This Opposing Viewpoints title is a melange of essays by academics, reporters and activists. In this volume, some authors are incendiary, all are informative and each provides a unique and evocative perspective about life in India - a multicultural, multilingual, often contradictory place. The first section of the book focuses on India's economic and environmental role in a global context, presenting counter-arguments about whether regulations curbing carbon dioxide emissions dampen the growing economy. Charts demonstrate the link between increasing household affluence and emissions. Two essays address outsourcing, neither of which sees the practice as advantageous to India. One essay argues off-shoring is barely offsetting the loss of traditional manufacturing jobs. Alternately, the influx of Western corporations is described as creating a sort of "technological bondage," with intellectual property developed in India often belonging to the foreign companies funding research. Two essays examine efforts to limit family size and another details the dark history of sterilization bribes. In an essay on how family planning will help contain India's population explosion, a reporter from the Christian Science Monitor contrasts two states, Kerala and Rajasthan, which have radically different average ages at the time of marriage, family sizes and literacy levels.
This anthology of essays touches upon sometimes misunderstood aspects of Indian subcontinental culture, including the competition between arranged marriages and love matches and the lingering effects of an entrenched caste system. One author suggests, despite the legacy of caste-related legal strictures, "no one believed they are of a backwards caste" (p. 137). Others argue the necessity of a system of affirmative action known as "caste-based reservations." Two essays discuss the role of the wives in an extended and occasionally abusive family situation. Though the 498-A laws were enacted to shield women from demands on the part of the husband's family, the 1961 Dowry Prohibition Act gave women greater latitude to lodge legal claims against their in-laws. Some say this gives rise to frivolous lawsuits.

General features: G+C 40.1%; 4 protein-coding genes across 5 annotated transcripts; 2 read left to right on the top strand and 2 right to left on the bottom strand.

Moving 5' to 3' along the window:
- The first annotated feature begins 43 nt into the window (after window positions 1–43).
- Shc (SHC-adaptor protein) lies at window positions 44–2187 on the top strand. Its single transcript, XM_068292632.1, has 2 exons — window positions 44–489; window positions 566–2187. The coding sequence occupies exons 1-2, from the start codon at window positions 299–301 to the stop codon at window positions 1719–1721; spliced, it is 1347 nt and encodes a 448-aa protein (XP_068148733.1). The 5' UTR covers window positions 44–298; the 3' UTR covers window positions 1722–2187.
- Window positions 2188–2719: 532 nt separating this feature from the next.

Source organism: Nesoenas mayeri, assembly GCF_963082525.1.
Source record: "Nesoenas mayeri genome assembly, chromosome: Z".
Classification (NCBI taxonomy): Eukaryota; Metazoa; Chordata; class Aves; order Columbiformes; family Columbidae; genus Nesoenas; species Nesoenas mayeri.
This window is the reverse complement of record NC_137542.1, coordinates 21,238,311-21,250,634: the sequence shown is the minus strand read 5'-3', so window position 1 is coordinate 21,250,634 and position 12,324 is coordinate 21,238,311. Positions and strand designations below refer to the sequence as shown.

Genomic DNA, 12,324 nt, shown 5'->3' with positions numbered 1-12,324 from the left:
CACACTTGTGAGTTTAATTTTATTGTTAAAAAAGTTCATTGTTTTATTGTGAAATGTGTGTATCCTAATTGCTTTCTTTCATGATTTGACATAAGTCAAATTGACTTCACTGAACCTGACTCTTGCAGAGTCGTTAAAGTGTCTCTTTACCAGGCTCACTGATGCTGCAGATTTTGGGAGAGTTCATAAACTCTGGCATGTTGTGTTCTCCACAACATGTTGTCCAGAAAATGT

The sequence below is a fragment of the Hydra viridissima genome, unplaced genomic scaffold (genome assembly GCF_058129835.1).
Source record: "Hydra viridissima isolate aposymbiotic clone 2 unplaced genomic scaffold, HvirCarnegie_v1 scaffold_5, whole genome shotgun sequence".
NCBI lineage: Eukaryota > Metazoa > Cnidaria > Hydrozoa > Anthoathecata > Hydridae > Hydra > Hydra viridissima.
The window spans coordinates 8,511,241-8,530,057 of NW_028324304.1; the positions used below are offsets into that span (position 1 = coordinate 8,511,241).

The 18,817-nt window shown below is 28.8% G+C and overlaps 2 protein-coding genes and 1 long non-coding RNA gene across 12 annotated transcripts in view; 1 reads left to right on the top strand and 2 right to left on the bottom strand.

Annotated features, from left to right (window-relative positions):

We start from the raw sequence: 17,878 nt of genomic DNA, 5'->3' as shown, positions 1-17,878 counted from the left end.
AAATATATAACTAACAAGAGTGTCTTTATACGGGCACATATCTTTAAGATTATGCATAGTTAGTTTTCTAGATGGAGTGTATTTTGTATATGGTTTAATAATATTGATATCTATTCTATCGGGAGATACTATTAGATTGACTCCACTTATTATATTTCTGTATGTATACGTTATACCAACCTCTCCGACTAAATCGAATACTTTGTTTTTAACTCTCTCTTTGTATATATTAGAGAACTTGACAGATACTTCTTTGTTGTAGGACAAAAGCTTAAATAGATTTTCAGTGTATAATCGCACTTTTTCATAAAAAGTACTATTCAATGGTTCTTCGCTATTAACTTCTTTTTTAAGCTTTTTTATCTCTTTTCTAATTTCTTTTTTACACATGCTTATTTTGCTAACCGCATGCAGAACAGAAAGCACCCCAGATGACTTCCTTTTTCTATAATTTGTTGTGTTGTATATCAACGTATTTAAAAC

The second section of the book breaks with the dialogic nature of the series to offer several issues in contention for "India's most serious crises," including an examination of the rise of secularism in India since the 1947 partition, Hindu-Muslim tensions, mounting militantism in Kashmir and child labor and trafficking atrocities. Much of the human rights debate centers on the status of women, including the prostitution and human rights abuses resulting from female feticide: "UNICEF said India is missing 7,000 girls a day or 2.5 million a year" (p. 69).
In the fourth and final chapter, which speculates on India's role in the future, the first topic looks at the relative benefits of a secular state, while the second pair of essays is about economic priorities, spending for education and political reform versus spending to alleviate poverty and food shortages.
The essays vary in tone, but all present readable accounts documenting the contrasts within a nation with a robust population and increasingly educated work force, but nonetheless a pronounced need for political reform and attention to human rights. Bleak statistics recur. India's incidence of food shortages ranked 137 of 139 countries surveyed and nearly half of all children there are malnourished (p. 50).
Indexed, with ample book resources for further reading and periodical articles to supplement the themes in each chapter and discussion questions throughout. Offers simultaneous support for a range of curricular objectives ranging from globalization to off-shoring to women's rights. Recommended for school libraries.